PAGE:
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I’m going to build on Jamie Zawinski’s excellent advice about backups, which you should read first. This is basically that, but with some extra bits. If this seems too complex, then just do what he says.

The plan is to use Backupninja to backup everything to an external USB drive – and also to Amazon S3 or Dropbox, depending on what it is. Backupninja provides a centralized way to configure and schedule many different backup utilities, just by dropping a few simple configuration files into /etc/backup.d/.

I have a multiple hard disk setup for my desktop Linux box - my /home folders live on one disk and / lives on another one. I don’t want to backup everything from the system disk - I can re-install it in 10 mins, and I don’t really want to complicate this …

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I recently needed to convert some FLAC music files from the increasingly common 48 bit encoding, down to 16 bit at 44100 kHz, so that they’ll play on my Sonos. Here’s how to do it:

If you don’t already have sox installed, do this to install it:

$ sudo apt-get install sox

Then run this to do the conversion, in the folder with music in:

$ mkdir resampled
$ for flac in *.flac; do sox -S "${flac}" -r 44100 -b 16 ./resampled/"${flac}"; done

And that’s it - it will convert all the .flac files in that folder to 16 bit at 44100 kHz and put the result into the ./resampled subfolder, preserving the metadata.

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A trip report from our Canada Day 2013 long weekend kayak camping trip to Thormanby Islands, Smuggler Cove & Secret Cove, on the sunshine coast.

thormanby trip map
Figure 1. We started at Welcome Beach on Saturday afternoon, kayaked over to Thormanby for lunch, then up and round to Buccaneer Bay - stunning camp on the dunes, then over to Smugglers Cove on Sunday. Camped there Sunday night, with a trip to Secret Cove in the afternoon, then back to Welcome Beach on Monday morning. (Map screenshot courtesy and copyright Google Maps. Annotations added by me.)

Welcome Beach to Thormanby

On Saturday morning, we packed up our tent & got picked up by Erika from Talaysay Tours, who drove us, with the Kayak on the roof, to Welcome Beach, about 15 mins further up Highway 101, past Sechelt.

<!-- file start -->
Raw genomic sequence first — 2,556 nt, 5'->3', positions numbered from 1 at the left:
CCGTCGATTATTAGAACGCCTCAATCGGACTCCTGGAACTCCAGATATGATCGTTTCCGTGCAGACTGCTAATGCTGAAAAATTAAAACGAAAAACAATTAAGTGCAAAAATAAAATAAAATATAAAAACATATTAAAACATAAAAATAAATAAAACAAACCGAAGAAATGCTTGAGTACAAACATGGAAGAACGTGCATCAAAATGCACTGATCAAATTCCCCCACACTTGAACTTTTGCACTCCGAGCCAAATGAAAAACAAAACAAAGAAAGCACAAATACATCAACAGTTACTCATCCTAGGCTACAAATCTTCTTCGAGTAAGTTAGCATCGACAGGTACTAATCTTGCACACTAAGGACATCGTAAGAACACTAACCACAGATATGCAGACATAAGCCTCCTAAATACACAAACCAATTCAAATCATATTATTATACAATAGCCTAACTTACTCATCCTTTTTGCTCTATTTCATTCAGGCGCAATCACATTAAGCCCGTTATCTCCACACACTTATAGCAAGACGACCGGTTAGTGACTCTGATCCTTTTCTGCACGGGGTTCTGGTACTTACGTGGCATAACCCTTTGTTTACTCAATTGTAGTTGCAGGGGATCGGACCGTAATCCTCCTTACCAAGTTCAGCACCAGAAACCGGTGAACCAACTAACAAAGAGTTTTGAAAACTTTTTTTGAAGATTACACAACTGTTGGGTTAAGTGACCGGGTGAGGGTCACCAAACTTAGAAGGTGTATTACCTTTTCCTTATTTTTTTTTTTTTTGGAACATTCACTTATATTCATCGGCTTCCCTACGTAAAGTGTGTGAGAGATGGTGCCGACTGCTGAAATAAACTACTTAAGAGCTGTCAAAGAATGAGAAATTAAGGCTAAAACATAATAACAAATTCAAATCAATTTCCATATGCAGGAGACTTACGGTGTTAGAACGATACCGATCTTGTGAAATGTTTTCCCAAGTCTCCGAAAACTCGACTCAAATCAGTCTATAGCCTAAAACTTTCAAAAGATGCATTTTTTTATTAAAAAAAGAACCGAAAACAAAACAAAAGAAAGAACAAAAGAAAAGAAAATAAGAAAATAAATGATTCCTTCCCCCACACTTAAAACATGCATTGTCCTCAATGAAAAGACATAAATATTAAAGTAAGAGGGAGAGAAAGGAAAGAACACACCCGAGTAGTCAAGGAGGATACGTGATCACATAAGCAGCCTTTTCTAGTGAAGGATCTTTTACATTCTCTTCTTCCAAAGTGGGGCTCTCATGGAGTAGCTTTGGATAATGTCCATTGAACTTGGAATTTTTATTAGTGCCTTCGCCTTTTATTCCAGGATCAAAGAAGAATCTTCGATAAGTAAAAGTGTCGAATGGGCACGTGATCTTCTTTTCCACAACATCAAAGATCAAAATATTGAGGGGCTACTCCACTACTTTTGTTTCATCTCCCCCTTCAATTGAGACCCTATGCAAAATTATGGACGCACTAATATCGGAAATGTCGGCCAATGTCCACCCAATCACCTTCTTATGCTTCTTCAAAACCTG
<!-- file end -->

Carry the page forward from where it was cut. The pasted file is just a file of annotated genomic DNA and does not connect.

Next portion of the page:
We unloaded the Kayak, took it down to …

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Compressing Limited Colour PNG images

Most of the .PNG files on this site are the ‘blueprint’ style diagrams, like this one:

Blueprint style diagram showing an optical microscope. The sample inside is magnified in a bubble to 2500 times
Figure 1. This illustration is a large 5.6MB SVG file, mostly because of the very detailed paisley pattern that I used. Exported to PNG - and then compressed using the process below, you can get this down to 118.5kB.

I create these in Inkscape as vector .SVG files & export them to bitmap .PNG files. I then re-compress them, to ensure that the image files that are used on the live website are as small & quick to load as possible.

As these diagrams have a fairly limited colour palette, I can get lots of extra compression by reducing the colour depth of the final .PNG files from the default 32bit (millions of colours) to 8bit (256 colours) - without any …

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Thunar's icon

Thunar - XFCE & XUbuntu’s small but perfectly formed file manager - has a simple mechanism that allows you to easily add new commands to the right click menu of files and folders. These are called Custom Actions and are easy to create…​ here’s how to do it.

Click the Edit menu, then click ‘Configure custom actions…​‘. This will take you to the Custom Actions Manager, where you can create, edit or delete your custom actions.

You can enter anything into the command box, including complex bash scripts, names of scripts or executables on the PATH, or the full path and filename of the command you want to run.

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On the ‘Appearance Conditions‘ tab, you tell Thunar when you want your item to appear in the right click menu:

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Figure 1. Now, when I right click on a text file, I …